That is the topic of my latest Bloomberg column, and they chose an excellent photo to go with it. Excerpt:
A lot of current clothing innovations focus on gimmicks. There is a “Social Escape Dress,” which can “emit a cloud of fog when the wearer is feeling stressed.” Maybe that is fun, but what economic problem does it solve? And won’t it stress the wearer more? I suspect that the more durable clothing innovations will be more practical.
The first major practical problem is that clothes have to be cleaned, a time-consuming and sometimes expensive process. To remedy this problem, imagine a futuristic closet with cleaning and dry-cleaning functions (the materials of the clothes themselves could evolve to make this easier and less dangerous). A wardrobe system that cleans itself would be a big plus for many people. While I don’t see this technological advance as imminent, neither do I see it as unreachable.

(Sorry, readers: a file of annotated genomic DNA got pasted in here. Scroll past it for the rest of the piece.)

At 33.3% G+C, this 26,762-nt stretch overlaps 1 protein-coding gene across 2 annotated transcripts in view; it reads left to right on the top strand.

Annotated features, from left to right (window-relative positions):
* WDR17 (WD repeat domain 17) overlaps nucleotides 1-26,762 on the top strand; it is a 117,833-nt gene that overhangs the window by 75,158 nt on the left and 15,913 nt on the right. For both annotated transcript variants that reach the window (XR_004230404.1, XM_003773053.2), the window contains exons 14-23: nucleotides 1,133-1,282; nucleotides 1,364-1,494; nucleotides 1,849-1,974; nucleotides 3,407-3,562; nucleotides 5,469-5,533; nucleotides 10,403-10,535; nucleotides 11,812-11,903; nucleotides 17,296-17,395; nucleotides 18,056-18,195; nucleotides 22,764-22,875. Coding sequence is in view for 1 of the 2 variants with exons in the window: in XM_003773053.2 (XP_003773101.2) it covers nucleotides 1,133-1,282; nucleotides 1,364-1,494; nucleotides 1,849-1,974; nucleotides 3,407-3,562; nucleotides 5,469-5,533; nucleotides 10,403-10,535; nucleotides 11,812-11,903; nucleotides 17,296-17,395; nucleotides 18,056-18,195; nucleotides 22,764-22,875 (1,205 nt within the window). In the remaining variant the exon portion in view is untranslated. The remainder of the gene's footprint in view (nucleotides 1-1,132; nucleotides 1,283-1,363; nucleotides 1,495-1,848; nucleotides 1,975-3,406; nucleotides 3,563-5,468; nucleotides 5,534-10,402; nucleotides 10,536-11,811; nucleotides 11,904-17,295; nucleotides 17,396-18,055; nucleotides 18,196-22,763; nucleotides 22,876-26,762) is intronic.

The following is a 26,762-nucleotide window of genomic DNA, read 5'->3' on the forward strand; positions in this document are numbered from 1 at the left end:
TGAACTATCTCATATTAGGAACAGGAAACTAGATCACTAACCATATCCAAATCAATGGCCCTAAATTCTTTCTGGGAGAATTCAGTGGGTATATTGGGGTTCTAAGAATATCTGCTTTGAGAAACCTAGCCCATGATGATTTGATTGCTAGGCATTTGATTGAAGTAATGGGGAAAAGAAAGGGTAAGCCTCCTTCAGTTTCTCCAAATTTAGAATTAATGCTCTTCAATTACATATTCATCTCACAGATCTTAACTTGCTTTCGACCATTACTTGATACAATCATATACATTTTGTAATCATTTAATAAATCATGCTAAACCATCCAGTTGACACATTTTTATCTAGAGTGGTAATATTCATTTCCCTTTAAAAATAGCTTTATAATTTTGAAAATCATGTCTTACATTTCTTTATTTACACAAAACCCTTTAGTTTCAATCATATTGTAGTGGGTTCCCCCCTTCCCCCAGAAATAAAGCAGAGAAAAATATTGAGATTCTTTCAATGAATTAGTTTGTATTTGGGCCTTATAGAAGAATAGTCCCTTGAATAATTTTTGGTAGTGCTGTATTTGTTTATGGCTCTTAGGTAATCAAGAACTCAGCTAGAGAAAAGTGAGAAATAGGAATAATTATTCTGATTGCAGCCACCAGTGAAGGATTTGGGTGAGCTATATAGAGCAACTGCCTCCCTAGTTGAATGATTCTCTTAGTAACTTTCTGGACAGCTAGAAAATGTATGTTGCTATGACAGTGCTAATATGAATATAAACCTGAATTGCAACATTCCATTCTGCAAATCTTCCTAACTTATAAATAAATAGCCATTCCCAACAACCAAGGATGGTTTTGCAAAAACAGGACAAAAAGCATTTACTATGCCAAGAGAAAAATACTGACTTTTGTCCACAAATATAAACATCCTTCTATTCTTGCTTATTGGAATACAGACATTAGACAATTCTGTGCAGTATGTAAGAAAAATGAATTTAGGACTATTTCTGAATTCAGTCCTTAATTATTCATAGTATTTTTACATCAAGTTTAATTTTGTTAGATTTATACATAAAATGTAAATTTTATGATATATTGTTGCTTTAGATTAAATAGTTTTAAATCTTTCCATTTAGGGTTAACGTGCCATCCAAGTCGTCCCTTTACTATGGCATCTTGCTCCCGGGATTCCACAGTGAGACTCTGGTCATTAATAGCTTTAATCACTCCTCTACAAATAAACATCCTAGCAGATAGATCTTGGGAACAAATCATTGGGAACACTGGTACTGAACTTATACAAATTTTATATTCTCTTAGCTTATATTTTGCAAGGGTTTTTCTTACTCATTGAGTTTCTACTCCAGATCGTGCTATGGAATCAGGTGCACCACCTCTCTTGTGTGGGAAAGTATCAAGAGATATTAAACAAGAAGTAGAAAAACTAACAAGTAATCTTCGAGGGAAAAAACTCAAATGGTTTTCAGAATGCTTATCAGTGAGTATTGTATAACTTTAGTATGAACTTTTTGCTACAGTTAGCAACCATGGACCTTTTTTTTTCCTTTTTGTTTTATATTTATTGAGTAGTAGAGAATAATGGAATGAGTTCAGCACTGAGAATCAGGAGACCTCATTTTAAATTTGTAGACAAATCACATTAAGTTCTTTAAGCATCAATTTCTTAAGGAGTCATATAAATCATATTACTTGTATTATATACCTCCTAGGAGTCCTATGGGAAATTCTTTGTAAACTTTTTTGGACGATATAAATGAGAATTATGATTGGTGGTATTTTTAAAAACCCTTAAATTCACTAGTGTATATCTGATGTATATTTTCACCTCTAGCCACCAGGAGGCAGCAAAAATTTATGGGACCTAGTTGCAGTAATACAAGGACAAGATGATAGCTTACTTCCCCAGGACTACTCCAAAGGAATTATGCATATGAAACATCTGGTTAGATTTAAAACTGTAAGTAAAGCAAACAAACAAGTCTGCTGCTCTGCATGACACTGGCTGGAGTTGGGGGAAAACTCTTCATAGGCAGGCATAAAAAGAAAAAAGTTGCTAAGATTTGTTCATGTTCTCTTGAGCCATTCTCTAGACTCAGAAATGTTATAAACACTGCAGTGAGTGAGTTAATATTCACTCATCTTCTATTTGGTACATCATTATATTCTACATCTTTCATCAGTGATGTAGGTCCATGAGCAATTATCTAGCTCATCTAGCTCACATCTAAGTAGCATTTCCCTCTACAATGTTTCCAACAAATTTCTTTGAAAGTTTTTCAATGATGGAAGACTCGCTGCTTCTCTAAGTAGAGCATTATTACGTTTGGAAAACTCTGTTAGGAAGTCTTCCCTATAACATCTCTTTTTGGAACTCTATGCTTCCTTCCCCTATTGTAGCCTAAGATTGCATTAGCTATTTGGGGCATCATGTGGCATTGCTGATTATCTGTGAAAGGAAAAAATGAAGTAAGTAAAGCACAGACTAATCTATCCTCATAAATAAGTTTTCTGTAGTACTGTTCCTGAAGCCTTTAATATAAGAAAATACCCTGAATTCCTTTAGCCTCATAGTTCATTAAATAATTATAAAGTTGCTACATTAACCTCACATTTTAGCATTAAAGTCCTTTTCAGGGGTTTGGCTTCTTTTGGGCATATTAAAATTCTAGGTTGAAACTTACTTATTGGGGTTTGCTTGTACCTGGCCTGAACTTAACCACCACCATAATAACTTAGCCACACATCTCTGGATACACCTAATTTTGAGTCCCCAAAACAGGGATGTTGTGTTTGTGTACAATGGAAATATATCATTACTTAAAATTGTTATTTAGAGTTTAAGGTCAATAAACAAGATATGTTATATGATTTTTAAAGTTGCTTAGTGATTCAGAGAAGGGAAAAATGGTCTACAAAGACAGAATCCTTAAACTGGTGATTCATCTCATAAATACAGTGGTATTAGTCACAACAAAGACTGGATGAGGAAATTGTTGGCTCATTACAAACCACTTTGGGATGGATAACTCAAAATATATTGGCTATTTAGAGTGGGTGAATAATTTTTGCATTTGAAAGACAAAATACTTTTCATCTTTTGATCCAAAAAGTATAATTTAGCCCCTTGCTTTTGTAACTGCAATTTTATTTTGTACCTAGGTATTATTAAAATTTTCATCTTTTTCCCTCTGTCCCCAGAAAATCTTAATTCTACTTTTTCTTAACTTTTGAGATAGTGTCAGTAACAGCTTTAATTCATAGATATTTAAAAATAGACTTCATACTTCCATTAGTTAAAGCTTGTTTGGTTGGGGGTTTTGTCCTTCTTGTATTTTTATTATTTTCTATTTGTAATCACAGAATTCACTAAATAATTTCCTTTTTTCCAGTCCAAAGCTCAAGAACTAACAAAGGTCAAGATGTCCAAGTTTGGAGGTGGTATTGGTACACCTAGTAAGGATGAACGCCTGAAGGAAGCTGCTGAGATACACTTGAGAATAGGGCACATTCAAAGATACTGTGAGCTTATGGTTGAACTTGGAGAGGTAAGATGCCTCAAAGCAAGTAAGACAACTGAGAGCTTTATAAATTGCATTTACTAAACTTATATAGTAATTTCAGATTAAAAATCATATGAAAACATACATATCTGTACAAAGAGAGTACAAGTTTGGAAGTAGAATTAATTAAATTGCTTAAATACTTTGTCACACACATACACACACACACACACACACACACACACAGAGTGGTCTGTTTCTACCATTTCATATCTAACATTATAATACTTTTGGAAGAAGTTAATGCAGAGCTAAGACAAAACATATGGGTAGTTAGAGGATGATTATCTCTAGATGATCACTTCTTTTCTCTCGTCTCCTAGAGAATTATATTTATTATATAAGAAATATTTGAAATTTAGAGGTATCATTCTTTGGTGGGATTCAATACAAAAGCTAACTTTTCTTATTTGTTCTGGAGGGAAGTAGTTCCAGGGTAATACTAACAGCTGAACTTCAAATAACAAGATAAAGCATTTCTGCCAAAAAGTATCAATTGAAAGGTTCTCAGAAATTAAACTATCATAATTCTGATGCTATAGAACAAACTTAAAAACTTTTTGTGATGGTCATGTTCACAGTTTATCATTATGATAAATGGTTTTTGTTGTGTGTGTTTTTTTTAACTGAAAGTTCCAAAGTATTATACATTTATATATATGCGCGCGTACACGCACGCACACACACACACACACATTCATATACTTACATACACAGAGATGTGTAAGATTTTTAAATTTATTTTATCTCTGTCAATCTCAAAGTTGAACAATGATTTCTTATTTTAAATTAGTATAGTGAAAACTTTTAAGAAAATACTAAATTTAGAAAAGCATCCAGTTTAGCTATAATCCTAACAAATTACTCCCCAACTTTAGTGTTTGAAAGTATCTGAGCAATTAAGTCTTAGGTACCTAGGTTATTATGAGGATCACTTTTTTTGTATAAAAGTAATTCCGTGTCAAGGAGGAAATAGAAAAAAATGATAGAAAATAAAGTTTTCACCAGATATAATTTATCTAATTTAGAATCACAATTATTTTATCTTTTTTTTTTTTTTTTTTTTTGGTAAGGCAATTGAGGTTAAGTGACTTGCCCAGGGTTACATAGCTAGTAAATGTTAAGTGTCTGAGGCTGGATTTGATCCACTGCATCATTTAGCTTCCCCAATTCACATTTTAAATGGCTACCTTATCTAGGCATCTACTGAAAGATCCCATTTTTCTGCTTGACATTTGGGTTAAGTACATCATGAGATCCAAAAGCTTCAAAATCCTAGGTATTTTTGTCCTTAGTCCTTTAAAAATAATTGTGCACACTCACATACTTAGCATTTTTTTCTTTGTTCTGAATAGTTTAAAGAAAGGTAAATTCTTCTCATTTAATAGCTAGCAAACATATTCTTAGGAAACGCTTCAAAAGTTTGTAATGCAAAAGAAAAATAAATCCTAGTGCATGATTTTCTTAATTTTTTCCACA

A second major problem with clothes is that they have to be stored. Urban space is currently quite scarce and expensive, a reality unlikely to change anytime soon. Easily foldable and contractible clothes and shoes will therefore be at a premium, but of course the question is how to get them back into proper shape with a minimum amount of effort. That again suggests a home device — far more efficient than the iron — to get clothes into proper shape, which in turn will allow for more clothes to be rolled up and put away. Cleaning your clothes and storing your clothes are closely related problems, and in my optimistic vision they will be solved together.
Another source of big welfare gains could be quite prosaic:
At the upper end of the market, it is possible to make exclusive fashion more affordable, while still looking great. In a given fashion season the number of “in” styles could continue to expand, through the use of social media such as Instagram. That makes the market more competitive. Indeed it is already a trend that you can look “cool” and sophisticated without having to buy the most expensive dress from Milan or Paris. More market niches allow for the production of more reputation and glamour.
There is much more at the link.